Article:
Royal Commission on Labour in India: Report(1929)||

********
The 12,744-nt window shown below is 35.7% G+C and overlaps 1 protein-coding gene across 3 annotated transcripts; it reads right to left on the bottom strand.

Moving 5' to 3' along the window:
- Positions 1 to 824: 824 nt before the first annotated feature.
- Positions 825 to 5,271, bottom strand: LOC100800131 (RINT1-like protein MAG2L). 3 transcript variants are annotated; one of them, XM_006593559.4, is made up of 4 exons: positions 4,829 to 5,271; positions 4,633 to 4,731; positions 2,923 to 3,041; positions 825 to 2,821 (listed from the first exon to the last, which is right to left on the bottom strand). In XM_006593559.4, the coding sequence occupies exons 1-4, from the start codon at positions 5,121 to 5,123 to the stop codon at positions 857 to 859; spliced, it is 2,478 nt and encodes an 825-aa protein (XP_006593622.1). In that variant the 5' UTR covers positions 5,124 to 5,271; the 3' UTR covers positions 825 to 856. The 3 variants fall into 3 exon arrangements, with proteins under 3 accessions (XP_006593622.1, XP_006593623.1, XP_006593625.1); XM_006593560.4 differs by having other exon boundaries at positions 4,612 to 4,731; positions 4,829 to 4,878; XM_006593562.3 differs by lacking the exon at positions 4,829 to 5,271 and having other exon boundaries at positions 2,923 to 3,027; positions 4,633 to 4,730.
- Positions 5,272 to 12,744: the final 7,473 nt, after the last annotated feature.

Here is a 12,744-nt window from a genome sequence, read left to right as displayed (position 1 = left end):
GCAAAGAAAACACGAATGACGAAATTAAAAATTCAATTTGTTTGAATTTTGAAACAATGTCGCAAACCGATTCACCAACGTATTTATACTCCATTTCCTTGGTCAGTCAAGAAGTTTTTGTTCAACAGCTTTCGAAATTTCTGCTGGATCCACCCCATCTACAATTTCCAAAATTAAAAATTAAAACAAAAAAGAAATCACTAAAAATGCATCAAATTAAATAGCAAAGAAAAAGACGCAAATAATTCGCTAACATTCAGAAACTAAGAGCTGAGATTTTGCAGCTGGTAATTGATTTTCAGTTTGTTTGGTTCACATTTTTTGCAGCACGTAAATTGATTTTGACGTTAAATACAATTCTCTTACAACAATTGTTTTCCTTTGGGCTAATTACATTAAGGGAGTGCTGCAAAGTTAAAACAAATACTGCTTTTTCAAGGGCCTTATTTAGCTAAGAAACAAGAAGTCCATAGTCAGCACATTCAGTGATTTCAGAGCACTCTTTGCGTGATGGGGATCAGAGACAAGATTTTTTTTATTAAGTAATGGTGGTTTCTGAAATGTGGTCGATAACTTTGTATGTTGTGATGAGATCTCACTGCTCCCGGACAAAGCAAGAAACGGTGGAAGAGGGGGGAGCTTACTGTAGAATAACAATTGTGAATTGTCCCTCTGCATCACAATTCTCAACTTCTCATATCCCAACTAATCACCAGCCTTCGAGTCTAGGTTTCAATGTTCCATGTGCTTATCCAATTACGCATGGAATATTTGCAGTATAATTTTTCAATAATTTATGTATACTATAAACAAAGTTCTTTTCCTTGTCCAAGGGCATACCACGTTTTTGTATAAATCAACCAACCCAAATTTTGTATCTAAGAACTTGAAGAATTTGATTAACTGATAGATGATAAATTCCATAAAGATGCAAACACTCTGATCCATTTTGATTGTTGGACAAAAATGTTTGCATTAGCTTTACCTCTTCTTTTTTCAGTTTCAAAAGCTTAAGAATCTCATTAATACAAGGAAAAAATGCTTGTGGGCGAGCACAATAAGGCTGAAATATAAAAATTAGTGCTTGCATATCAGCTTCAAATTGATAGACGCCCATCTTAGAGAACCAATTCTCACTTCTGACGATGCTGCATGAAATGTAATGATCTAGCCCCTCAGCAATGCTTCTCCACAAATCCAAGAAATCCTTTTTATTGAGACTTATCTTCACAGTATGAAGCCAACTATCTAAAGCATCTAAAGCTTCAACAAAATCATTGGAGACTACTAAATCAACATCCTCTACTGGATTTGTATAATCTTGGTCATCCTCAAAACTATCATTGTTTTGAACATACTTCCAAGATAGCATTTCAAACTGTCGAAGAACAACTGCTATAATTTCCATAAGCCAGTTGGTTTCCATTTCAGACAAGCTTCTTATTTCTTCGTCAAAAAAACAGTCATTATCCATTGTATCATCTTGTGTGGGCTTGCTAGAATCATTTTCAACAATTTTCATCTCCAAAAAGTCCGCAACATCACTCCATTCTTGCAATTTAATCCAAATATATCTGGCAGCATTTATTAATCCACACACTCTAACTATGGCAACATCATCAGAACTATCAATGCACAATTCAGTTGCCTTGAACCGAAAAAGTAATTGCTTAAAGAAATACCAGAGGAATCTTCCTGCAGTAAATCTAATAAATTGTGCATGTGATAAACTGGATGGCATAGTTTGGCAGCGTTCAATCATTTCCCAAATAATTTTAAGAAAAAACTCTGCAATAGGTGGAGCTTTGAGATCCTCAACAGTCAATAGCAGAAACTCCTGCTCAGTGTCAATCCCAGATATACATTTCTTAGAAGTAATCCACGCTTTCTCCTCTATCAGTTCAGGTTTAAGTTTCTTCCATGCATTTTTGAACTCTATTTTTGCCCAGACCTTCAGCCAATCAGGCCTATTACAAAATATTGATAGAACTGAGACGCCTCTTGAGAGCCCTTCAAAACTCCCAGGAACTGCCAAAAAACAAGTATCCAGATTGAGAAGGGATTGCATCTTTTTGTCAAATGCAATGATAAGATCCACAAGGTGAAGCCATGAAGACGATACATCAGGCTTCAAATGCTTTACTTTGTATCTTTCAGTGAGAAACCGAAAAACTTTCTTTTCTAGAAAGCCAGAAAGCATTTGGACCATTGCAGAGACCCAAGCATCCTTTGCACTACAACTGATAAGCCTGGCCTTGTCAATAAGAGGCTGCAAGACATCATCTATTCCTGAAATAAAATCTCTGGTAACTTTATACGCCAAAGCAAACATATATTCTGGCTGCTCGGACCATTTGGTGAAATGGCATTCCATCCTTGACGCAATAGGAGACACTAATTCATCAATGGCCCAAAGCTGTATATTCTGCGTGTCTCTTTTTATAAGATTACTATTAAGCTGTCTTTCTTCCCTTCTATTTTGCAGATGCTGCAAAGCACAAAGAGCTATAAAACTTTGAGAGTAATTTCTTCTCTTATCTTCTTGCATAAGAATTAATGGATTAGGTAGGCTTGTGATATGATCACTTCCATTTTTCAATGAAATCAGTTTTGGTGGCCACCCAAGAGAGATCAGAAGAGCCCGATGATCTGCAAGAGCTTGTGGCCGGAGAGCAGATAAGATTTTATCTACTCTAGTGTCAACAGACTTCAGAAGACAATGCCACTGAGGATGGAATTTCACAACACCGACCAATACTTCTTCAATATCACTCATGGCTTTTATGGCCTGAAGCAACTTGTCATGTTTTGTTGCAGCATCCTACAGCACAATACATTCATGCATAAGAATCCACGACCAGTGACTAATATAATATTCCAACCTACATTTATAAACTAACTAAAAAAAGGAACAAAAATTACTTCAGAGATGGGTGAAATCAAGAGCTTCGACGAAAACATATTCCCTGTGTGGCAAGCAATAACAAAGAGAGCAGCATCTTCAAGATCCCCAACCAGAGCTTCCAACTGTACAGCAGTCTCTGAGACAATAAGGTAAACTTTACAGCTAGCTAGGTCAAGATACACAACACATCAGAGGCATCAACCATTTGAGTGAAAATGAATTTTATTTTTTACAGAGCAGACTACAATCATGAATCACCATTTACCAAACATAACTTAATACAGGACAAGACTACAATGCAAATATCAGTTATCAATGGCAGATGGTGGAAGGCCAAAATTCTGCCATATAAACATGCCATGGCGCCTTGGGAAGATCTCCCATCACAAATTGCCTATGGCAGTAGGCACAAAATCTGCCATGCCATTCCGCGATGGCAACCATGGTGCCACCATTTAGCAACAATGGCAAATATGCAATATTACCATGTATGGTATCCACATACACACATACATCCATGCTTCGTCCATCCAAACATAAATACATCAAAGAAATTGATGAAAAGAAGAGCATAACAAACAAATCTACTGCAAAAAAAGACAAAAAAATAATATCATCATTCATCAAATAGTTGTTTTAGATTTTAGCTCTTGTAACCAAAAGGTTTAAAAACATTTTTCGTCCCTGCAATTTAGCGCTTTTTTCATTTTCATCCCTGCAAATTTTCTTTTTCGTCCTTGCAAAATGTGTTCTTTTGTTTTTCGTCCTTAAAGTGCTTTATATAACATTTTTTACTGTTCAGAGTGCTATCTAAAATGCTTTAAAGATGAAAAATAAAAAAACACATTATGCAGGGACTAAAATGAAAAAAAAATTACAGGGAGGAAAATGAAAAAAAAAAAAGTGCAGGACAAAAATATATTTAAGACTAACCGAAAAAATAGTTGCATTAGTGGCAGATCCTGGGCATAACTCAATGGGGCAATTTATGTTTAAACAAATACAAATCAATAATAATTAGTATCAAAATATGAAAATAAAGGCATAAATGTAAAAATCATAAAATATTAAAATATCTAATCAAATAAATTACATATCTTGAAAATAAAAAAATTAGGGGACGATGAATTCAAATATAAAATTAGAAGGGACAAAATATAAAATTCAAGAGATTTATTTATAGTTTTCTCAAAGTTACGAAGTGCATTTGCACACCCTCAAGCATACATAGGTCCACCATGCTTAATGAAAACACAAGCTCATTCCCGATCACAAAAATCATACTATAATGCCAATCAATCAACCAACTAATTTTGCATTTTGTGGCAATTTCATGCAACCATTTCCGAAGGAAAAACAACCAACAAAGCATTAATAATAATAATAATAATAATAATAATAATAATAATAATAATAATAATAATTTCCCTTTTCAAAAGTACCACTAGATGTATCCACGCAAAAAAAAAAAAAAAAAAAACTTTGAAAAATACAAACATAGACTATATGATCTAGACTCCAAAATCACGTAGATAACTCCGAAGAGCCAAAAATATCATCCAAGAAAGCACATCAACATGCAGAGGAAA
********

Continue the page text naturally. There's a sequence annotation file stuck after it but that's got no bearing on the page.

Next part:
As the foregoing remarks indicate, an accurate numerical estimate of the strength of trade unionism is almost impossible. In Bombay the Labour Office recorded the existence of 93 unions claiming 120, 000 members in September 1930, but this includes some unions which do not cater for industrial workers. For the rest of India no complete record is available, but the numbers in the aggregate are probably about equal to those of Bombay. At the end of 1929, 87 unions claiming 183, 000 members had been registered under the Trade Unions Act; of these 38 with 90, 000 members were registered in Bombay Presidency. The All-India Trade Union Congress had affiliated to it in December 1929, 51 unions claiming 190, 436 members; but this included one large union whose figures were questionable. Membership is everywhere loosely defined, and many unions retain on their books members who have long ceased to pay subscriptions. At least one union has been formed which claimed no subscription from its members.